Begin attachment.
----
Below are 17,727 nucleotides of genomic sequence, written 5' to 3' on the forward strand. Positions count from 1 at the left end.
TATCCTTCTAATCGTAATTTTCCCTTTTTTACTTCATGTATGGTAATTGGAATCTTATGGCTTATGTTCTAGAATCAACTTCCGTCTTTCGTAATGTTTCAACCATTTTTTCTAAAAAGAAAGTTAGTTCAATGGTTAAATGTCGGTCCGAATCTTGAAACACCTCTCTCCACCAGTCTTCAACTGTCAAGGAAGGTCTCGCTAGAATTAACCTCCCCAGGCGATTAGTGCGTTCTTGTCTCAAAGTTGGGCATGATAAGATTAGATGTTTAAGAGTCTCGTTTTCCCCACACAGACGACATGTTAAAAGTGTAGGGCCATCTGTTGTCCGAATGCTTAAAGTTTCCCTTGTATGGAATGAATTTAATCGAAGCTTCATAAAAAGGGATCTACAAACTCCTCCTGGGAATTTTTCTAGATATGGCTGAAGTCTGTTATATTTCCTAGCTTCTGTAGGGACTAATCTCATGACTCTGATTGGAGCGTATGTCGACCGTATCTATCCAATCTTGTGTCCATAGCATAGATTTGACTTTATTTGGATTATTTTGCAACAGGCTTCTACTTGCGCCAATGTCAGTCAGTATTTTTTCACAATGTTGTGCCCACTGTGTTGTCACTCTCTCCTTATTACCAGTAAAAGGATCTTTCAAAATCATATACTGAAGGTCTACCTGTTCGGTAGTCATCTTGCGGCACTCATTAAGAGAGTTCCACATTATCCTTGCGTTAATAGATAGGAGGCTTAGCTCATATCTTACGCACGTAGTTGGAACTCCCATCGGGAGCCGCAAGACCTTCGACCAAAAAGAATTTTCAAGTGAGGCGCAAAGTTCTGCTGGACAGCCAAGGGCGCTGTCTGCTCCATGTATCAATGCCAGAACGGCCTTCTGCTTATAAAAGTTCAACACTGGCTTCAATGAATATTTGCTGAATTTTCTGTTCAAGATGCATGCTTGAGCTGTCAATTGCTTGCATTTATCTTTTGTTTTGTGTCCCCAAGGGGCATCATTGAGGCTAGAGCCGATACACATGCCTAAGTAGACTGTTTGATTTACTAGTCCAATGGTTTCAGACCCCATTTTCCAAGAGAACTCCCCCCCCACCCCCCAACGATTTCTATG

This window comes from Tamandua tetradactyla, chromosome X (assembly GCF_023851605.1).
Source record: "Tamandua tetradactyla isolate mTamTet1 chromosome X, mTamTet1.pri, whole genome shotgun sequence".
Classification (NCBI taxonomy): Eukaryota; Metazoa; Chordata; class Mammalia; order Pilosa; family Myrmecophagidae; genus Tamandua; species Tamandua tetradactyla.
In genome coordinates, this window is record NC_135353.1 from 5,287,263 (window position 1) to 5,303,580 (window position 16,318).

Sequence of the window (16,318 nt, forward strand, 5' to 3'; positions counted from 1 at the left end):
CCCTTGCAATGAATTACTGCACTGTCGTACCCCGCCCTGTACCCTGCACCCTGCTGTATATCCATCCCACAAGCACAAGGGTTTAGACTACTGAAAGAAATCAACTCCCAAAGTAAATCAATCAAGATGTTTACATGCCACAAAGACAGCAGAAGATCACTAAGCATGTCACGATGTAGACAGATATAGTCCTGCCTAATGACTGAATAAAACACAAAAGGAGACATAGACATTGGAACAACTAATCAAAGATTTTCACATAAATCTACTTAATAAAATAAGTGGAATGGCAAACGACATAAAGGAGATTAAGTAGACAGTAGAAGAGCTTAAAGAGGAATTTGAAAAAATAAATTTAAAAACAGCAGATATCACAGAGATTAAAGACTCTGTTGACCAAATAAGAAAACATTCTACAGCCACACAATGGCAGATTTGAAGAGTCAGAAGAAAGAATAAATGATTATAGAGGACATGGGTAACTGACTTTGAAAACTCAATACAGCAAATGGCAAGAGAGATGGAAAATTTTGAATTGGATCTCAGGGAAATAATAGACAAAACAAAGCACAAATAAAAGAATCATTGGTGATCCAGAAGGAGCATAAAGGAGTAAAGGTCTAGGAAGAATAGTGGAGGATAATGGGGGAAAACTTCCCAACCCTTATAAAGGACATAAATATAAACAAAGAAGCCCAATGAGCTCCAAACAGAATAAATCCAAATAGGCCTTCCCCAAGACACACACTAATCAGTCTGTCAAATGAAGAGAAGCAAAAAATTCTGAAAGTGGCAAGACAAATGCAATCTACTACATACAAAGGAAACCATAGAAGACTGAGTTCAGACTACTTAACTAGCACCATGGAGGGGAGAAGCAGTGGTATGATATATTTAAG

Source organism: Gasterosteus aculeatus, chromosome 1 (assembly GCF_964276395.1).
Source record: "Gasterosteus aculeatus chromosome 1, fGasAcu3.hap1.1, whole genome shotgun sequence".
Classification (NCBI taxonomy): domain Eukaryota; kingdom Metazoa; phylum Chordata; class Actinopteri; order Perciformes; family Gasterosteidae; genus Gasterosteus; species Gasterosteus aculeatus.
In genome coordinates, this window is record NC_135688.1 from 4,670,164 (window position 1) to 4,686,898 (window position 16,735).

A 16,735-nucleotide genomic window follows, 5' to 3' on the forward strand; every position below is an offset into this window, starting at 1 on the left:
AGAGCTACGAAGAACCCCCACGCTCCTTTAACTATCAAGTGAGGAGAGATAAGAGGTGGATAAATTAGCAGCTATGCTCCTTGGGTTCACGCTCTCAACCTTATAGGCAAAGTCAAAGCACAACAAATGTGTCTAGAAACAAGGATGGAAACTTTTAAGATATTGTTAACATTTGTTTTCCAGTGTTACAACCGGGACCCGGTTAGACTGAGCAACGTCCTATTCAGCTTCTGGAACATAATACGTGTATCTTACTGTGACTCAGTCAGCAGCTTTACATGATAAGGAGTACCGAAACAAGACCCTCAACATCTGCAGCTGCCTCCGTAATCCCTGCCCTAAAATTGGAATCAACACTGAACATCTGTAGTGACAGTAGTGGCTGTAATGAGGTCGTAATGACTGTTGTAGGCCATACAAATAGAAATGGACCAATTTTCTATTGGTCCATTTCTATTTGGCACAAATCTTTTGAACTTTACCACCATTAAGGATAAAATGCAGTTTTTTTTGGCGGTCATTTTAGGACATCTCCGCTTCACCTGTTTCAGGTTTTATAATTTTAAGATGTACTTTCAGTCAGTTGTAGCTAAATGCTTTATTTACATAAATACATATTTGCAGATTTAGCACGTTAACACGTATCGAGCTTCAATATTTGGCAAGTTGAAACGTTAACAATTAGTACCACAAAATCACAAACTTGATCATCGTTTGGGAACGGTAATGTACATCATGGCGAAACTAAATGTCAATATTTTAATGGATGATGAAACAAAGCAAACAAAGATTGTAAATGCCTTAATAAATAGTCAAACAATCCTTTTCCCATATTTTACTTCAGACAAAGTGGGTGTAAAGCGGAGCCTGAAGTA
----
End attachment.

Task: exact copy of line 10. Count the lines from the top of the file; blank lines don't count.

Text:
Source record: "Gasterosteus aculeatus chromosome 1, fGasAcu3.hap1.1, whole genome shotgun sequence".